To enable effective international work of diplomats, International Organisations, military forces and civilians working in another state, without undue interference from domestic law But - there should be accountability in some jurisdiction or process Issues / Challenges
UN Charter Bi-lateral / Multi-national Treaties MOUs and agreements domestic laws and policies What law applies?
Immunity – International Instruments and Conventions Article 105 of the United Nations Charter provides that UN pers shall enjoy such privileges and immunities as are necessary for the independent exercise if its functions… Convention on the Privileges and Immunities of the United Nations (CPIUN) 17 Sep 1946 S 18 (a) provides that UN shall be immune from legal process in respect of words spoken or written and all acts performed by them in their official capacity.
Applies to: Experts on Mission Juridical personality Property Assets Premises CivPol and UNMOs May be waived
What does this mean? UN officials, property and assets Enjoy jurisdictional immunity BUT immunity is not absolute in some of its commercial activities (eg. Contracts)
Exceptions jurisdictional immunity may be waived by the sending country The host nation may at any time and for any reason declare a particular member of the diplomatic staff to be persona non grata. Sending state must recall this person within a reasonable period of time, or he/she loses diplomatic immunity
Military peacekeepers In most cases extraterritorial military jurisdiction may be applied: Eg. Uniform Code of Military Justice (US) Defence Force Discipline Act (Aus)
When does it apply? Facilitated by agreement with host nation Exercise of jurisdiction is not blanket and may be quite limited Eg. Host nation exercises exclusive jurisdiction over TCN forces WRT offences committed domestically and punishable by domestic law TCN asserts jurisdiction over its forces WRT offences committed domestically and but not punishable by domestic law
How does it apply? In agreement with host nation Exercise of jurisdiction may be waived Cooperation in arrest/custody/ investigation notifications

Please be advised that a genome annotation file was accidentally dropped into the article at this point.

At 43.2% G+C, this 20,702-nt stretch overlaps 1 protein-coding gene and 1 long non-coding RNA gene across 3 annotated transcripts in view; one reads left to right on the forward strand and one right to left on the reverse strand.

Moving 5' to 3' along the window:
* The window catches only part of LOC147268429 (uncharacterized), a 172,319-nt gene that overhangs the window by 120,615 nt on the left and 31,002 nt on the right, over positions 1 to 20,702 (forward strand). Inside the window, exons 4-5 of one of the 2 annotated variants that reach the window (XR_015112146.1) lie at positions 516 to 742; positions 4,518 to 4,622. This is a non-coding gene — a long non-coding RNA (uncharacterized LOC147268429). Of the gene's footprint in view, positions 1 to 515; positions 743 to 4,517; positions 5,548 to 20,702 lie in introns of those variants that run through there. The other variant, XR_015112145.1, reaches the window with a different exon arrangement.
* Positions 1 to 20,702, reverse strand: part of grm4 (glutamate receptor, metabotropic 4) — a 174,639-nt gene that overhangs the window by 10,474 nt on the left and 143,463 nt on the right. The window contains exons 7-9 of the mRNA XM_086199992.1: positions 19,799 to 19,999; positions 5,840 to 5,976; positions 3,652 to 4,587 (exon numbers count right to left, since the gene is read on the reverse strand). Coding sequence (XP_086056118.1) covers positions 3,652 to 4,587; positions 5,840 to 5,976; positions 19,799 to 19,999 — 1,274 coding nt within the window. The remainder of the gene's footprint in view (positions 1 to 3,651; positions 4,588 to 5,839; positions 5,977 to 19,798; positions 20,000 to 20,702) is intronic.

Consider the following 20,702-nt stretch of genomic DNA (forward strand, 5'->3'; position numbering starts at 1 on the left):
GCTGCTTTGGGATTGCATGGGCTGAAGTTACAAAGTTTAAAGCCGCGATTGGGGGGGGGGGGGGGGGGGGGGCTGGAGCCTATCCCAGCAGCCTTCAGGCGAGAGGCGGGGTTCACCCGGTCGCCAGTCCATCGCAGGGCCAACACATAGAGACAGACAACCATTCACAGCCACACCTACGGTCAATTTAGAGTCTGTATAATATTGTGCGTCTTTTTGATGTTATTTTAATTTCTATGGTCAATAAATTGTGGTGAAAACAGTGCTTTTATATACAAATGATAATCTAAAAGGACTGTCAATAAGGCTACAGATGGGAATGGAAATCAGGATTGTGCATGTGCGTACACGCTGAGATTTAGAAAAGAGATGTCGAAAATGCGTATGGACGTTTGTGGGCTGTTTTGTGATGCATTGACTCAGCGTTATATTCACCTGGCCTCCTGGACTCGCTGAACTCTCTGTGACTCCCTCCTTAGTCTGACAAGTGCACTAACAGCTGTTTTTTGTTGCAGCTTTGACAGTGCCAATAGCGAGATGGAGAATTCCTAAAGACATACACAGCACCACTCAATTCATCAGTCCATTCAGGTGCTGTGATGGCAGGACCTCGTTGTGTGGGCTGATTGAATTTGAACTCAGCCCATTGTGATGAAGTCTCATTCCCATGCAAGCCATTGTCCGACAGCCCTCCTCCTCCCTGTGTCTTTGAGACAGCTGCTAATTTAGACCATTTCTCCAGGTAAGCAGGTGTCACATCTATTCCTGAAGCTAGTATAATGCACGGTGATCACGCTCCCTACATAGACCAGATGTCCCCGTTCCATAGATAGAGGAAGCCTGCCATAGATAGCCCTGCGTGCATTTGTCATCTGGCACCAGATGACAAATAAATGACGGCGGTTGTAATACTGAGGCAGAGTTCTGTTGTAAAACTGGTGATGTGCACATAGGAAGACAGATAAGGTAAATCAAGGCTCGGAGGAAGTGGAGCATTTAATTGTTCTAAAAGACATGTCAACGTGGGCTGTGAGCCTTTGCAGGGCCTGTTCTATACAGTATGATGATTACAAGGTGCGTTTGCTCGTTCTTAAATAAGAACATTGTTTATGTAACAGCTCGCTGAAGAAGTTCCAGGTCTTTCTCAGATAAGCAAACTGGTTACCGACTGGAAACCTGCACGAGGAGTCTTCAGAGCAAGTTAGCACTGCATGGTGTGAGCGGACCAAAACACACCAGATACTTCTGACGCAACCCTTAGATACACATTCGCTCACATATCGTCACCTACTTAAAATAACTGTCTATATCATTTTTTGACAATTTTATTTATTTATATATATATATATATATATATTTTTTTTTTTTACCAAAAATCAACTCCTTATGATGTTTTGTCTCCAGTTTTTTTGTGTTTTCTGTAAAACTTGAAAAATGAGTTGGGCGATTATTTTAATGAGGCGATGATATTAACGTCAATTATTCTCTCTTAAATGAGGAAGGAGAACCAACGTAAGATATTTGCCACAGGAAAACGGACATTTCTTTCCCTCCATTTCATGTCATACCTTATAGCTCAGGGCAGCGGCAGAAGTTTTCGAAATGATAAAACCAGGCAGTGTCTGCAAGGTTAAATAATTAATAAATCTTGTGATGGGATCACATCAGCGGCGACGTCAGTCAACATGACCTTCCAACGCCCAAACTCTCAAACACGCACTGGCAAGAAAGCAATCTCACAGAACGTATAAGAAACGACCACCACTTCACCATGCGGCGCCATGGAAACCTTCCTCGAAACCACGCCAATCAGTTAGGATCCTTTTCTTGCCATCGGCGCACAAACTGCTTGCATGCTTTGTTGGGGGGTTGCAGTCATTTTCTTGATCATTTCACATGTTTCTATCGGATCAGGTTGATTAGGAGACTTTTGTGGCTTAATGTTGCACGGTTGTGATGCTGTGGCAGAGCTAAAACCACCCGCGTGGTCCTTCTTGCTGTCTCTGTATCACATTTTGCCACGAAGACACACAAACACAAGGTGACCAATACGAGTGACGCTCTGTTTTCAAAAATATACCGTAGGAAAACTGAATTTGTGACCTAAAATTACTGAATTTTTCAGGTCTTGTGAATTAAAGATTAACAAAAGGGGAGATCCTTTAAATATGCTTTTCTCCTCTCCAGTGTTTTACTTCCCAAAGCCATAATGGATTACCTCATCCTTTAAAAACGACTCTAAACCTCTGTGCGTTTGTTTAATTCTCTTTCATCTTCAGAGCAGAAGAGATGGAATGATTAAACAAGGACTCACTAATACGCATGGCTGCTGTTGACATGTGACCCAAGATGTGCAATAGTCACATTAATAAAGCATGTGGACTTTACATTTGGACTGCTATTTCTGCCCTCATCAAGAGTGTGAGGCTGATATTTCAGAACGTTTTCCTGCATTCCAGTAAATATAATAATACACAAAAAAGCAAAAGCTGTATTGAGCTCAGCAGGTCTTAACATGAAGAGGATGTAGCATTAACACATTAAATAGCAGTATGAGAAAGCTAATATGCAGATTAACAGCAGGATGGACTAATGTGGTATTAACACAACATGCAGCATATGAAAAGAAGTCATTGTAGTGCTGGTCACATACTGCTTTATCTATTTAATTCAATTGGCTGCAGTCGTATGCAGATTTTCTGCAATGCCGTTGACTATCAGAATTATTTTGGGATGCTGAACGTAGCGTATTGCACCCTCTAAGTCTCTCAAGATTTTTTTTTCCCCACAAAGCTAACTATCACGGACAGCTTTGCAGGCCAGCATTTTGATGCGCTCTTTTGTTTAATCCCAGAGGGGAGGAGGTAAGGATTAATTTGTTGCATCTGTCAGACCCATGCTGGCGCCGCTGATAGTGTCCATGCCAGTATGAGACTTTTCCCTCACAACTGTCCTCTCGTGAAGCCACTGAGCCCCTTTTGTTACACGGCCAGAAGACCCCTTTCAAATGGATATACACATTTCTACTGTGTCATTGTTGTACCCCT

SOFAs / SOMAs SOFAs: Status of Forces Agreements SOMAs: Status of Mission Agreements
SOFAs / SOMAs Where a military force enters another state (other than during armed conflict) it is subject to the other states law SOFA can vary effect of Host Nation domestic law
Types of SOFAs Standing SOFA –Treaty negotiated between two countries, normally when AS forces will be based in a country for an extended period of time –Amendment/renewal requires involvement of DFAT & A-Gs –Public document Operational SOFA –non-legally binding arrangement –time-limited to the duration of the operation –May be classified –Not a public document
Most important – SOFAs est. legal status of PO force with govt. of host nation. generally, host nations have the right to exercise jurisdiction over any matter occurs in its territories 4 types of immunities: Criminal Civil Administrative Legal Process What does it do?
Criminal - Restricts any criminal proceeding Civil - Restricts any cause of action of a personal nature i.e. For injuries, or redress Administrative - Restricts actions concerning the exercise of certain procedures or authoritative powers. (i.e. Jurisdiction Reviews etc. What does this mean ? Legal process - Restricts proceedings commenced in a court of law.
Most cases, contributing troops are subject to the domestic laws of the host nations. Criminal issues vary, but the typical provision is that TCN has jurisdiction over crimes committed either by a service member against another service member or by a service member as part of his or her military duty, but the host nation retains jurisdiction over other crimes If no immunity exists, troops are subjected to domestic laws. Blanket immunity ?
UN Model Status of Forces Agreement (SOFA) Now applied by UNSC resolution until any other agreement entered into Contains standard provisions on immunities and privileges
Facilitation of International Assistance Act (S.I.) 17. (1) Members of the visiting contingent, the assisting country, and any other country whose personnel are members of the visiting contingent, shall have immunity from legal proceedings in Solomon Islands courts and tribunals in relation to actions of the visiting contingent or its members that are taken in the course of, or are incidental to, official duties
Other matters Rights of entry and exit –Immigration –Customs Freedom of movement within the host nation Weapons carriage within host nation territory Criminal jurisdiction –Death penalty Licences, eg. medical, drivers Liability for damage caused by force members, including third party claims Death of a member of the force
TRAINING Essential component is to let operators know what law is applicable and their rights. Guidelines to Commanders and soldiers of the applicable laws, Immunities, and authorities of different players in the peacekeeping operation. Development in IHR law, accountability and enforcement has measures and guidelines on reporting, investigation and prosecution of IHR crimes.
Accountability Issues Examples: sexual exploitation, trafficking in women Other scandals: murder, fraud, injury and damage
UN MISSIONS Somalia Bosnia Sierra Leone Congo Liberia
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